This news release contains forward-looking statements that involve risks and uncertainties that could cause actual results or outcomes to differ materially from those contemplated by the forward-looking statements. Factors that could cause or contribute to such differences include, but are not limited to, risks relating to the completion of the contemplated transaction, including the risk that required regulatory clearances or shareholder approval might not be obtained in a timely manner or at all. In addition, statements in this press release relating to the expected benefits of the contemplated transaction are subject to risks relating to the timing and successful completion of technology and product development efforts, integration of the technologies and assets of NVIDIA Corporation and 3dfx Interactive, unanticipated expenditures, changing relationships with customers, suppliers and strategic partners and other factors described in the most recent Form 10-Q, most recent Form 10-K and other periodic reports filed by NVIDIA and 3dfx, with the Securities and Exchange Commission.

Additional Information and Where to find It NVIDIA plans to file a Registration Statement on SEC Form S-4 in connection with the transaction, and NVIDIA and 3dfx expects to mail a Proxy Statement/Prospectus to shareholders of 3dfx containing information about the transaction. Investors and security holders are urged to read the Registration Statement and the Proxy Statement/Prospectus carefully when they are available. The Registration Statement and the Proxy Statement/Prospectus will contain important information about NVIDIA, 3dfx, the transaction and related matters. Investors and security holders will be able to obtain free copies of these documents through the website maintained by the U.S. Securities and Exchange Commission at Free copies of the Proxy Statement/Prospectus and these other documents may also be obtained from NVIDIA by directing a request through the Investors Relations portion of NVIDIA's website at or by mail to NVIDIA, 3535 Monroe Street, Santa Clara, CA 95051, attention: Investor Relations, telephone: (408) 615-2500.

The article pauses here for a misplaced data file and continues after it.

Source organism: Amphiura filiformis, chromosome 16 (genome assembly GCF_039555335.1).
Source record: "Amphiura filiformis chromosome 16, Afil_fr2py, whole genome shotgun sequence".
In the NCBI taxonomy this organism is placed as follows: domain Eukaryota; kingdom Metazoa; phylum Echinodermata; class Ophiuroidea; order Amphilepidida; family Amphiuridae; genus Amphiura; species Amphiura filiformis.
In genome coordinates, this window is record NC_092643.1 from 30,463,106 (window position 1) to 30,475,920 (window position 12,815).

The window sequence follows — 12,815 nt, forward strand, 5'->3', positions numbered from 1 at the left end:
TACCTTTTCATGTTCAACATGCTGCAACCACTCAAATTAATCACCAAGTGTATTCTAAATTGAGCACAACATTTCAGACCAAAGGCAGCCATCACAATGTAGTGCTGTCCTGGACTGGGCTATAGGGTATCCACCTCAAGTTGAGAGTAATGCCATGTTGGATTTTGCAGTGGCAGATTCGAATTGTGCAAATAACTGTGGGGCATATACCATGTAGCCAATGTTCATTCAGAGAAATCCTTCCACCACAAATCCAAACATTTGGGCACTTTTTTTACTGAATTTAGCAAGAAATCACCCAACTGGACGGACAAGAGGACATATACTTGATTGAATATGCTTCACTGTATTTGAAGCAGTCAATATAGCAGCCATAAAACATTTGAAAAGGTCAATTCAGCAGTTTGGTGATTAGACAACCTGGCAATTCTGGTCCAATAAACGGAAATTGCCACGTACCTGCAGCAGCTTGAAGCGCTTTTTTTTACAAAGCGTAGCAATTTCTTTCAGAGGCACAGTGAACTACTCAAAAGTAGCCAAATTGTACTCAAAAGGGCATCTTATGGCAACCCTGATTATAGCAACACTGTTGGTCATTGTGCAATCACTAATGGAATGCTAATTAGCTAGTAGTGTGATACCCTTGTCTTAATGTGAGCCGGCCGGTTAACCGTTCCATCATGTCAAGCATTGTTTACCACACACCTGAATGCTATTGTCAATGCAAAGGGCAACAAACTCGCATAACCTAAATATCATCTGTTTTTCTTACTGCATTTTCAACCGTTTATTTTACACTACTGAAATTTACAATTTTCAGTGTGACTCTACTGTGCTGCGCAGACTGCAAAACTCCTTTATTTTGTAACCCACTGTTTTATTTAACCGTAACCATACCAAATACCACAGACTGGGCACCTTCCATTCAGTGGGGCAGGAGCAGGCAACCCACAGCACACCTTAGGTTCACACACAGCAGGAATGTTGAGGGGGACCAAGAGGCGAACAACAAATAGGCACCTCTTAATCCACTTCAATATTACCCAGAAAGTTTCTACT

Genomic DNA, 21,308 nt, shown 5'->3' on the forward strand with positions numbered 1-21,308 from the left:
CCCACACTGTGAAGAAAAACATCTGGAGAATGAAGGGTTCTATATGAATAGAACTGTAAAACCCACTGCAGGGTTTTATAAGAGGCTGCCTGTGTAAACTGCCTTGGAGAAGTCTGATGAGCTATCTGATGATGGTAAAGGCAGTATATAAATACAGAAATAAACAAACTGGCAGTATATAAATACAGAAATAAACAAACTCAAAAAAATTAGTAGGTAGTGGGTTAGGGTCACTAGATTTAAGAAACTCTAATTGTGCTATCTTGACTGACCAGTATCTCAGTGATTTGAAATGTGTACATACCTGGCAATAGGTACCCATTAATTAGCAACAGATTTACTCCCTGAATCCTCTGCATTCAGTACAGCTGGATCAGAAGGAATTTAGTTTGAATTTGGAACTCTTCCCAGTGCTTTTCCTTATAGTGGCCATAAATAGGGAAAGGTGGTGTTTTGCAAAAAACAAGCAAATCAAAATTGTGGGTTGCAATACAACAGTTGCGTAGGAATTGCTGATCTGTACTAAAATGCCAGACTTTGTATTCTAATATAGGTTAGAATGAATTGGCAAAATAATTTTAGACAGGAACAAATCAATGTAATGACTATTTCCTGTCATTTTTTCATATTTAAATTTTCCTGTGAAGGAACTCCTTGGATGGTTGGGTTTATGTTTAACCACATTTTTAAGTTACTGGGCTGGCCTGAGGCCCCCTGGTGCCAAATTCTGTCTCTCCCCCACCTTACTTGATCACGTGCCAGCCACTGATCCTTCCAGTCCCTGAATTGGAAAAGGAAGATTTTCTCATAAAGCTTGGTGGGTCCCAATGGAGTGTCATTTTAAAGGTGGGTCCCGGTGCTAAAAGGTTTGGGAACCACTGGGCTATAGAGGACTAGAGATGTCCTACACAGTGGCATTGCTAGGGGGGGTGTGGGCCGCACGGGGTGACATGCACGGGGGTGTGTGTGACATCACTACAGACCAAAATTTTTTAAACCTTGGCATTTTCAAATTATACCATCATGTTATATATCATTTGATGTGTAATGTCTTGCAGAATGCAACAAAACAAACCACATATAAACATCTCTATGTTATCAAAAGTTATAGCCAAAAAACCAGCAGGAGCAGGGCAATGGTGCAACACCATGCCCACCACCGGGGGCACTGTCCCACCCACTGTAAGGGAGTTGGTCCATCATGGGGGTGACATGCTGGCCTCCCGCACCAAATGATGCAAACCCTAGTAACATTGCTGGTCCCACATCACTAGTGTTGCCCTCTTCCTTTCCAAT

In addition to the Registration Statement and the Proxy Statement/Prospectus, NVIDIA and 3dfx file annual, quarterly and special reports, proxy statements and other information with the Securities and Exchange Commission. You may read and copy any reports, statements or other information filed by NVIDIA or 3dfx at the SEC public reference rooms at 450 Fifth Street, N.W., Washington, D.C. 20549 or at any of the Commission's other public reference rooms in New York, New York and Chicago, Illinois. Please call the Commission at 1-800-SEC-0330 for further information on the public reference rooms. NVIDIA's and 3dfx's filings with the Commission are also available to the public from commercial document-retrieval services and at the website maintained by the Commission at